This Week in Financial Regulation, April 25th

This Week in Financial Regulation, April 25th

Rent Check

Do we already have adequate countercyclical capital policy in place? Contrary to a recent Bank Policy Institute article, current capital requirements like the capital conservation buffer (CCB) don’t increase liquidity specifically during economic expansions.

Ensuring that short term creditors can get their money back in the event of a bank failure isn’t the same as creating systemic moral hazard. Placing the responsibility for paying creditors on the private sector prevents the type of crony government support that breeds moral hazard.


News and Commentary

Liberty Street Economics had two posts over the past week analysing the data behind last year’s TCJA to see how it affected home ownership rates. The first one found that tax changes, particularly the cap on the mortgage interest deduction and Salt deduction have had a role in the housing market slowdown we’ve been seeing.  The second saw a trend with converging price-to-rent ratios in areas that saw a fall in itemized tax returns.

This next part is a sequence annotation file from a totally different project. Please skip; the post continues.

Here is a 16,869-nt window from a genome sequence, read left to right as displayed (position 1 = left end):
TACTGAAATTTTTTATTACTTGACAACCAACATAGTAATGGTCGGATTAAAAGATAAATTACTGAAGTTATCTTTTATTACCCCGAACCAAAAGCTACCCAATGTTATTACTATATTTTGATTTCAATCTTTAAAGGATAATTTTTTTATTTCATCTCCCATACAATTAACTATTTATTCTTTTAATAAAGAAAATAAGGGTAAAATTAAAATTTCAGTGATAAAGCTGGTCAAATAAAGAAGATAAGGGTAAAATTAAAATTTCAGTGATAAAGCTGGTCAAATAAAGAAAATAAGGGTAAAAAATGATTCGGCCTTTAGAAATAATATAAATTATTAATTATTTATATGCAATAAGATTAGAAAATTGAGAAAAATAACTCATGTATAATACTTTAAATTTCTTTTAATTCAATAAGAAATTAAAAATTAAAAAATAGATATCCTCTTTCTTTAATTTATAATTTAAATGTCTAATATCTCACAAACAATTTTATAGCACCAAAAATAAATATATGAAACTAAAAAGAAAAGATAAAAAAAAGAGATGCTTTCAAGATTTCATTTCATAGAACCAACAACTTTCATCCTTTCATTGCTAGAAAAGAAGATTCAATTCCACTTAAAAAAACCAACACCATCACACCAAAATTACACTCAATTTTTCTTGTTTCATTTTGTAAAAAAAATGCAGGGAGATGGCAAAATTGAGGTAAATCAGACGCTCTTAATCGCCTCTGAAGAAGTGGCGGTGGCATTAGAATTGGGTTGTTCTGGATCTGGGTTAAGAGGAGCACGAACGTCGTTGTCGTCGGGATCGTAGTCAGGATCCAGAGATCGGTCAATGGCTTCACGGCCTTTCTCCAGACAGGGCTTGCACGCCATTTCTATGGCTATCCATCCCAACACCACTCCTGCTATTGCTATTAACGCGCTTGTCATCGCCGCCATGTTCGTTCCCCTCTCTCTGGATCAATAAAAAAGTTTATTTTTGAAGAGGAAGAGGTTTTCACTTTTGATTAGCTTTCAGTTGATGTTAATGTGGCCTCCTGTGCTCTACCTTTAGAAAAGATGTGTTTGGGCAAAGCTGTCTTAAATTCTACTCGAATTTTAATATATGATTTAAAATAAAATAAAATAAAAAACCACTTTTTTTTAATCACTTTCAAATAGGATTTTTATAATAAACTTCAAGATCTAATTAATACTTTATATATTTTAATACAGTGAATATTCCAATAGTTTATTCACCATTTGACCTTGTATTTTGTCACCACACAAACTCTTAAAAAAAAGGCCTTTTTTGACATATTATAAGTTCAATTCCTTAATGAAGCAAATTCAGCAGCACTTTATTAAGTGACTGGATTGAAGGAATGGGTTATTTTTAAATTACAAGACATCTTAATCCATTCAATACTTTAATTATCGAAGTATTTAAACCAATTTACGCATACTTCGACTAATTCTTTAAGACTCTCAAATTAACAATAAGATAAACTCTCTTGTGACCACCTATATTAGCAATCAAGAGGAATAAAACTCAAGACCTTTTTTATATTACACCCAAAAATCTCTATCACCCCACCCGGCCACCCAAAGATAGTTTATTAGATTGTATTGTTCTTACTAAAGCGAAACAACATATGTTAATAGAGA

Forbes’ Norbert Michel argue that the recent confirmation of Mark Calabria as the director of the Federal Housing Finance Agency provides a chance to finally implement meaningful reform. Since the Great Recession, relatively little has changed within US housing policy, and Fannie and Freddie continue to be a problem.


New Research

What determines the volatility of a stock? New research shows that the nominal price of the stock (how small it is) determines how volatile its price is.

A new Federal Reserve paper uses property level data  to measure the impact of federal mortgage guarantees.  They found that a significant reduction in government guarantees wouldn’t reduce home ownership rates significantly.

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By |2019-04-25T13:56:44-07:00April 25th, 2019|Blog, Financial Regulation|